Appellant contends first that the minimum term of the nine consecutive sentences of one to two years should have expired on March 15, 1956, at which time he should have been granted an opportunity to apply for parole. He bases his conclusion on the assertion that he should have been given credit for the time spent as an escapee and as a prisoner in Ohio. However, this Court has held that the period of time during which a prisoner is an escapee cannot be credited against service of his sentence. Commonwealth ex rel. McNeair v. Banmiller, 392 Pa. 101, 139 A.2d 633 (1958). So also with regard to imprisonment in another jurisdiction by reason of another offense. Commonwealth ex rel. Tyson v. Day, 181 Pa. Superior Ct. 259, 124 A.2d 426 (1956). Therefore, the expiration date of sentence was properly recomputed by the disallowance of the time spent as a fugitive from Pennsylvania authorities.
It is further argued by appellant that the 3 to 6 year sentence for prison breach released him from serving the balance of the total sentence of 9 to 18 years. He bases this contention upon the second
[ 411 Pa. Page 594]
paragraph of the prison breach statute, The Penal Code of 1939, June 24, P.L. 872, § 309, 18 P.S. § 4309 (1945).*fn3 The entire section provides: "Whoever, being imprisoned after conviction, of an offense other than murder in the first degree, or where the sentence is imprisonment for life, breaks prison, although no escape is actually made by him, is guilty of prison breach, a misdemeanor, and upon conviction thereof, shall be sentenced to undergo imprisonment, to commence from the expiration of his original sentence, of the like nature, and for a period of time not exceeding the original sentence, by virtue of which he was imprisoned.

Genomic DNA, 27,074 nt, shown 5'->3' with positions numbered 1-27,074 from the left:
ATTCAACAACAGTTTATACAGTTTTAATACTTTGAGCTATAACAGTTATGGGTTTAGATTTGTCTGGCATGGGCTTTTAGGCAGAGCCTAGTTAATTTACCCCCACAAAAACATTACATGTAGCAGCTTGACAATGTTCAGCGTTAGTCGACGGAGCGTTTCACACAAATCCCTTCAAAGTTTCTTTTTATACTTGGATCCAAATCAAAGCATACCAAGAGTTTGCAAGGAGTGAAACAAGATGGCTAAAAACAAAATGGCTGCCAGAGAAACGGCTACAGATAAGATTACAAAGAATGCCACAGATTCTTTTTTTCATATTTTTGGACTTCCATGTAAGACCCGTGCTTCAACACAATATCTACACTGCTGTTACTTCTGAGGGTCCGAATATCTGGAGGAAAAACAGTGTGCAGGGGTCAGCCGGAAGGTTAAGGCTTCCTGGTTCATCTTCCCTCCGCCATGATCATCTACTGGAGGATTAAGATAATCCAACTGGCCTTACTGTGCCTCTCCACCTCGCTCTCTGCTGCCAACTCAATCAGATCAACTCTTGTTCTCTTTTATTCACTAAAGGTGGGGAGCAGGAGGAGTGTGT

"The judges of the courts of oyer and terminer, quarter sessions and general jail delivery may sentence any prisoner who may be convicted of prison breach to the penitentiary for said offense, and add to said sentence for prison breach a further sentence to the said penitentiary for the remainder of the term which said prisoner was serving at the time of his escape or attempt to escape, and said sentence shall release the prisoner from serving the remainder of the term he was serving at the time of his escape or attempt to escape."
The language applicable to this case is found in the first paragraph, not the second. The statute requires that where the sentencing judge does not utilize the provisions of the second paragraph, the sentence for prison breach is "to commence from the expiration of his [the prisoner's] original sentence." The second paragraph permits sentence for prison breach to include the unserved portion of the term being served at the time of breach. When that procedure is utilized, the prior sentence is, in effect, vacated by its incorporation into the new sentence. Here, sentence was not imposed
[ 411 Pa. Page 595]
under the second paragraph, and the original sentences remain undisturbed. Therefore, the statute did not release appellant from serving the balance of the sentences previously imposed.
That appellant was committed immediately to the Correctional Institution rather than returned to the County Workhouse is immaterial, since the place of confinement is one authorized by law. The appellant, of course, may not select the penal institution to which he is committed.
The court below quite properly dismissed the petition, and that action must be affirmed.